The US Federal Communications Commission (FCC) has decided that it will police the Internet to make sure that the large ISPs — telecom and cable companies, mostly — do not force a two-tiered Internet on the American public.
However a group of prominent law professors has warned the FCC that buried in the fine print of its proposed Net Neutrality rules are potential loopholes that if left open could be exploited by the ISPs in connivance with the entertainment cartels to undermine the future of Internet freedom.
Columbia University Law School professor and Free Press board chair Tim Wu told the Washington Post about the letter after submitting it to the FCC.
The letter the profs submitted is available here (PDF warning).
Its network throttling implements a two-tier packet queueing system at the routers, driven by two trigger conditions.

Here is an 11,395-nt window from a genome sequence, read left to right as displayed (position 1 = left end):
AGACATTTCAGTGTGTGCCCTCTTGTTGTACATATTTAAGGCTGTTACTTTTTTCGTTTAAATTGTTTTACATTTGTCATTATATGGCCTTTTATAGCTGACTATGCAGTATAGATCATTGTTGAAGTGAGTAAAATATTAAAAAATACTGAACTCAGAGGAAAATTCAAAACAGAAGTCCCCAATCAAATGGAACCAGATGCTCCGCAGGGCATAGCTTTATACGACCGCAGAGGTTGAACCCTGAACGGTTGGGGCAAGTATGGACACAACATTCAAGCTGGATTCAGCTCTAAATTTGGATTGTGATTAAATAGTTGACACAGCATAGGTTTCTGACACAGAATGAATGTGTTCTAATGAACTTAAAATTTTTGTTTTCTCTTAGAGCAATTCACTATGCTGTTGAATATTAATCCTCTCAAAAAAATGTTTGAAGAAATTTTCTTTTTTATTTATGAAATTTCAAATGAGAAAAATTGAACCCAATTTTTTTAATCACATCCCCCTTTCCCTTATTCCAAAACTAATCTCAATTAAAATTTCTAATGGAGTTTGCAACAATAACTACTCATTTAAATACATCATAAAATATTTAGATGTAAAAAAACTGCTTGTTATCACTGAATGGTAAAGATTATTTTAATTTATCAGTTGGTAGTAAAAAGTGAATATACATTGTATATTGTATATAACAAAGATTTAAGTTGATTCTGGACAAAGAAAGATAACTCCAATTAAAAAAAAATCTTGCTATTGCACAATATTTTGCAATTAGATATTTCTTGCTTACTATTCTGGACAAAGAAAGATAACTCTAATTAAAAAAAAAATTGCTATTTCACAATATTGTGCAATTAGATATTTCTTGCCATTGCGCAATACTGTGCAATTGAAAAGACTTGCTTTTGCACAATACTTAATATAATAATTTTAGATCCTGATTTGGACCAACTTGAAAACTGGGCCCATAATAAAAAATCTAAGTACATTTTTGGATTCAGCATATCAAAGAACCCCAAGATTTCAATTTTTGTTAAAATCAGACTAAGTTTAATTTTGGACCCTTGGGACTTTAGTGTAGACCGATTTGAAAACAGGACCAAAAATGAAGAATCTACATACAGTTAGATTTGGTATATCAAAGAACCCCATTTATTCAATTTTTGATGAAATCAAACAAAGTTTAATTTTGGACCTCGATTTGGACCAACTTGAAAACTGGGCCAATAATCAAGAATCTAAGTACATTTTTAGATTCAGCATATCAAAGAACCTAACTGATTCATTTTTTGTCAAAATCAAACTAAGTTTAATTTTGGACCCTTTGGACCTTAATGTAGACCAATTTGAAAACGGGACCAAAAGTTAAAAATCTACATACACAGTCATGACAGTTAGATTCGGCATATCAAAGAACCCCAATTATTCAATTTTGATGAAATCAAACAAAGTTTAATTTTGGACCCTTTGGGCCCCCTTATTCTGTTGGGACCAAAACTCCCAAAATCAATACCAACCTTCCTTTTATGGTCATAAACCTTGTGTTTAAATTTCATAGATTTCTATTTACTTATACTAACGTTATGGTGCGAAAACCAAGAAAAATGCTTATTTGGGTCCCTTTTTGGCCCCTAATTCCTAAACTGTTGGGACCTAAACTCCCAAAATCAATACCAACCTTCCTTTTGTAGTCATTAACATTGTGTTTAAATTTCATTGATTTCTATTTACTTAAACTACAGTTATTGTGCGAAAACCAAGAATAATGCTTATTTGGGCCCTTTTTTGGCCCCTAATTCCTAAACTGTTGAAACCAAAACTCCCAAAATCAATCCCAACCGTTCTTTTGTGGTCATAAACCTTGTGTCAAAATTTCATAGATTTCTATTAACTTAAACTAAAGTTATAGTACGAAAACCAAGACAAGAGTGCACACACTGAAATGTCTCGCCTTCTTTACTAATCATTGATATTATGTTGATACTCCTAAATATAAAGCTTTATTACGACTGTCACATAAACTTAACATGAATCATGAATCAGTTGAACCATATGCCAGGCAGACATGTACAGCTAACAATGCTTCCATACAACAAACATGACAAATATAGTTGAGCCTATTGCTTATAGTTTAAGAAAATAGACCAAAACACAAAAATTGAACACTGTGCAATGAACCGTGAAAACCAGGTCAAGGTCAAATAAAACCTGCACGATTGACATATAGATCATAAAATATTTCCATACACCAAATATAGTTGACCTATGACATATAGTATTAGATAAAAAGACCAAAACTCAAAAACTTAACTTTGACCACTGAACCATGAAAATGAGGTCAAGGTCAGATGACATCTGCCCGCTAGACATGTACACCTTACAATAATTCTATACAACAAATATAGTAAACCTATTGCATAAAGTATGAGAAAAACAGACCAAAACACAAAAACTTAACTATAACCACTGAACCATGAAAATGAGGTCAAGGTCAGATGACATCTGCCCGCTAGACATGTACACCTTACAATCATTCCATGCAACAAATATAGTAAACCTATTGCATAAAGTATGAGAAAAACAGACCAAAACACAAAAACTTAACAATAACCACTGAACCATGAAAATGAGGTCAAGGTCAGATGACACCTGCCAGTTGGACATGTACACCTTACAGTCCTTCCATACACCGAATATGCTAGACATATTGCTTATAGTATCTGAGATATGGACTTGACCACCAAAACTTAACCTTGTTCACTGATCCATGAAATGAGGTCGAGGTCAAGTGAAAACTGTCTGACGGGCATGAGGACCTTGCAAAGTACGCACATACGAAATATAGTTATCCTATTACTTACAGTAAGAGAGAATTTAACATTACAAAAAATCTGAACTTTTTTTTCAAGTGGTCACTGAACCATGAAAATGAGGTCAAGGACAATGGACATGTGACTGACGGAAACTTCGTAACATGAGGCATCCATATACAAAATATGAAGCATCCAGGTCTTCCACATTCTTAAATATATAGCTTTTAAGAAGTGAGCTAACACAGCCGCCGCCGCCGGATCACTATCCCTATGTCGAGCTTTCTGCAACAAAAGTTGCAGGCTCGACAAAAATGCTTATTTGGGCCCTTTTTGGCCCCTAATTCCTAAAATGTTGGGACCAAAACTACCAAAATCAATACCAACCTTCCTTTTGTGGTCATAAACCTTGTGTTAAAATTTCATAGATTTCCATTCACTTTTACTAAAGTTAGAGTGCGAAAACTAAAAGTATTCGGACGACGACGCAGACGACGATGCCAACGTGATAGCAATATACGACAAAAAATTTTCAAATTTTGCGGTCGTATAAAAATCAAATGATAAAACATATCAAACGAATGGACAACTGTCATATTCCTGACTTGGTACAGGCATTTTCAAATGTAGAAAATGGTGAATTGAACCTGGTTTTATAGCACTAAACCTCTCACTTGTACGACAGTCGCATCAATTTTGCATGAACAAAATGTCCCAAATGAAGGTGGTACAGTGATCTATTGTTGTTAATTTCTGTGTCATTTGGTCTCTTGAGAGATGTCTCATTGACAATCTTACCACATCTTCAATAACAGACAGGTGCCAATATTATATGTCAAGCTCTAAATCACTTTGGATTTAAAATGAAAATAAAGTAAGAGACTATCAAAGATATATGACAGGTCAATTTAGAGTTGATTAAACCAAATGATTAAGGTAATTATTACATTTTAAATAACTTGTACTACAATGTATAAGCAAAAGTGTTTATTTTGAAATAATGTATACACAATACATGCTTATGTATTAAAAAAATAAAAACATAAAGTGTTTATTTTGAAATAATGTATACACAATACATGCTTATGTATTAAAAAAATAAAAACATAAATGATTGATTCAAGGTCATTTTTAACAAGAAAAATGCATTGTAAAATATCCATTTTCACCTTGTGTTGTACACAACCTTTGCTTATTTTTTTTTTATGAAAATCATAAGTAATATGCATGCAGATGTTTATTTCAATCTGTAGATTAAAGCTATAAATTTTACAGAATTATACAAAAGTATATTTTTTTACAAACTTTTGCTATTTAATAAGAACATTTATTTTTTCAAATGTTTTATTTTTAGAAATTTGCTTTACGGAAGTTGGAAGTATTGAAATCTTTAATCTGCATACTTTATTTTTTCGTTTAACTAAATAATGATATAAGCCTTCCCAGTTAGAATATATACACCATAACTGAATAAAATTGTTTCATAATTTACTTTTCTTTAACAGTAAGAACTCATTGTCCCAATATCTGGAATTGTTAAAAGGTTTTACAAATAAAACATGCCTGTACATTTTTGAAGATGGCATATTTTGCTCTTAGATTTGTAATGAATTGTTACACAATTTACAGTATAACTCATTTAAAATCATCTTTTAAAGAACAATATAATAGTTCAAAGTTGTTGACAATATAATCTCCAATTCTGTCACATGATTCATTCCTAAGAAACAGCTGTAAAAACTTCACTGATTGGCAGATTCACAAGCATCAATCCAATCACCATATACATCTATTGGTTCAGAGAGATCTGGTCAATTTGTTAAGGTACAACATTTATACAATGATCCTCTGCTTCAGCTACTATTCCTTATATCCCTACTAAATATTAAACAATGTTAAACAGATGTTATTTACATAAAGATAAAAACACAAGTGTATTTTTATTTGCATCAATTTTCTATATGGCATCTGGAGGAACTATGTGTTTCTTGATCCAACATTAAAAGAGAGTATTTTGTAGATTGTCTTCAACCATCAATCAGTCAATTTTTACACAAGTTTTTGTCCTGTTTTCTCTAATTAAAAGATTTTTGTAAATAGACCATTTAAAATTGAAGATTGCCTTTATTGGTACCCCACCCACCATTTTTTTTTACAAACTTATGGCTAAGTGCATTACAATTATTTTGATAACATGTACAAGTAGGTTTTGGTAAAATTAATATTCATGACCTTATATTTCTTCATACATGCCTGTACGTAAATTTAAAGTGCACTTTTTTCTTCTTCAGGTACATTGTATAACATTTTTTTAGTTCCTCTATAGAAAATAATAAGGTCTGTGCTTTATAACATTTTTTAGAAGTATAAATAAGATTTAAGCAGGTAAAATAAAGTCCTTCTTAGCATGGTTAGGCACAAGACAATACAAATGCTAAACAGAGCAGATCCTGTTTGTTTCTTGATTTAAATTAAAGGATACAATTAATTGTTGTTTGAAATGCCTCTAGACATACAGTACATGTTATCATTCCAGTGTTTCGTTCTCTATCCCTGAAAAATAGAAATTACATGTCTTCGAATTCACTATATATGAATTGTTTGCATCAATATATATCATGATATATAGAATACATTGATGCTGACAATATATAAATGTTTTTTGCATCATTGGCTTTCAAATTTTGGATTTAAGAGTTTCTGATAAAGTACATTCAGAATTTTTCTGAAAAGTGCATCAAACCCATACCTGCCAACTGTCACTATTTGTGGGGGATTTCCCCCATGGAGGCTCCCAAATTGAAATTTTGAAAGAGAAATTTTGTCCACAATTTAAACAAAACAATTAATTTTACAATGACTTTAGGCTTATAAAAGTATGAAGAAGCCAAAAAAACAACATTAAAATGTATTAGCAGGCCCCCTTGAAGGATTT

Comcast's first traffic throttling trigger is tripped by using more than 70 per cent of your maximum downstream or upstream bandwidth for more than 15 minutes.
Its second traffic throttling trigger is tripped when the Cable Modem Termination System you're hooked-up to – along with up to 15,000 other Comcast subscribers – gets congested, and your traffic is somehow identified as being responsible.
Tripping either of Comcast's high bandwidth usage rate triggers results in throttling for at least 15 minutes, or until your average bandwidth utilisation rate drops below 50 per cent for 15 minutes.
Apparently the above information was taken directly from Comcast's most recent filing with the FCC.
The best way to avoid responsibility is to say, "I've got responsibilities."